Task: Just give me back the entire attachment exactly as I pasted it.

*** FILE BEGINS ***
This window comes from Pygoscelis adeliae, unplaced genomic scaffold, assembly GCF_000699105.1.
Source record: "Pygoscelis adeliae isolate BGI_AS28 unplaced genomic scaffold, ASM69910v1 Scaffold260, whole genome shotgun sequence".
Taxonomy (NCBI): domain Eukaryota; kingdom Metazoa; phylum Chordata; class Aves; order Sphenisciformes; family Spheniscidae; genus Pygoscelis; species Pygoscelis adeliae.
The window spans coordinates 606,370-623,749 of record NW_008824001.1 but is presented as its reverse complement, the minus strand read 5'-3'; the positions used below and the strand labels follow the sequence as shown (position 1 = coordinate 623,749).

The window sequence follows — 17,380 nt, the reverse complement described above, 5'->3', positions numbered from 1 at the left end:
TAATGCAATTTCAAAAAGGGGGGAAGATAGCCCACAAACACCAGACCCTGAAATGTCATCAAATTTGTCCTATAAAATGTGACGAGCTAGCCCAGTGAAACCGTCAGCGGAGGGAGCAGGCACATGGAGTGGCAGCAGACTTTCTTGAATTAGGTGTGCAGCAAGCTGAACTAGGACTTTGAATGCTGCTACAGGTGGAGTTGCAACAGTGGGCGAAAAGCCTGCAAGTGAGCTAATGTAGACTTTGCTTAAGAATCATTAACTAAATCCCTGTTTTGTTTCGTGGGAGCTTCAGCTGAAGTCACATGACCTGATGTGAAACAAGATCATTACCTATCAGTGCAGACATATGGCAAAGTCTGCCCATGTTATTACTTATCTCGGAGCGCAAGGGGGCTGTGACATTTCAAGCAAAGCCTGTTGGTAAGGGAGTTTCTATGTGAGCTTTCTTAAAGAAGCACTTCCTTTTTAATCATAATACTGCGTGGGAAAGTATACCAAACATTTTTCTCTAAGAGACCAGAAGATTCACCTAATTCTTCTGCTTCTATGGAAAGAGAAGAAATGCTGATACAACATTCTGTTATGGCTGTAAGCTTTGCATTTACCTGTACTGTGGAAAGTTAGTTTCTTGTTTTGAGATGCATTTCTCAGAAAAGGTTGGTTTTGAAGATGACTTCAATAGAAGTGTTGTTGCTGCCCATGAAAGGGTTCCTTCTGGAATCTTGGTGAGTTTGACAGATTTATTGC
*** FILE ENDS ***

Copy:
This window comes from Pygoscelis adeliae, unplaced genomic scaffold, assembly GCF_000699105.1.
Source record: "Pygoscelis adeliae isolate BGI_AS28 unplaced genomic scaffold, ASM69910v1 Scaffold260, whole genome shotgun sequence".
Taxonomy (NCBI): domain Eukaryota; kingdom Metazoa; phylum Chordata; class Aves; order Sphenisciformes; family Spheniscidae; genus Pygoscelis; species Pygoscelis adeliae.
The window spans coordinates 606,370-623,749 of record NW_008824001.1 but is presented as its reverse complement, the minus strand read 5'-3'; the positions used below and the strand labels follow the sequence as shown (position 1 = coordinate 623,749).

The window sequence follows — 17,380 nt, the reverse complement described above, 5'->3', positions numbered from 1 at the left end:
TAATGCAATTTCAAAAAGGGGGGAAGATAGCCCACAAACACCAGACCCTGAAATGTCATCAAATTTGTCCTATAAAATGTGACGAGCTAGCCCAGTGAAACCGTCAGCGGAGGGAGCAGGCACATGGAGTGGCAGCAGACTTTCTTGAATTAGGTGTGCAGCAAGCTGAACTAGGACTTTGAATGCTGCTACAGGTGGAGTTGCAACAGTGGGCGAAAAGCCTGCAAGTGAGCTAATGTAGACTTTGCTTAAGAATCATTAACTAAATCCCTGTTTTGTTTCGTGGGAGCTTCAGCTGAAGTCACATGACCTGATGTGAAACAAGATCATTACCTATCAGTGCAGACATATGGCAAAGTCTGCCCATGTTATTACTTATCTCGGAGCGCAAGGGGGCTGTGACATTTCAAGCAAAGCCTGTTGGTAAGGGAGTTTCTATGTGAGCTTTCTTAAAGAAGCACTTCCTTTTTAATCATAATACTGCGTGGGAAAGTATACCAAACATTTTTCTCTAAGAGACCAGAAGATTCACCTAATTCTTCTGCTTCTATGGAAAGAGAAGAAATGCTGATACAACATTCTGTTATGGCTGTAAGCTTTGCATTTACCTGTACTGTGGAAAGTTAGTTTCTTGTTTTGAGATGCATTTCTCAGAAAAGGTTGGTTTTGAAGATGACTTCAATAGAAGTGTTGTTGCTGCCCATGAAAGGGTTCCTTCTGGAATCTTGGTGAGTTTGACAGATTTATTGC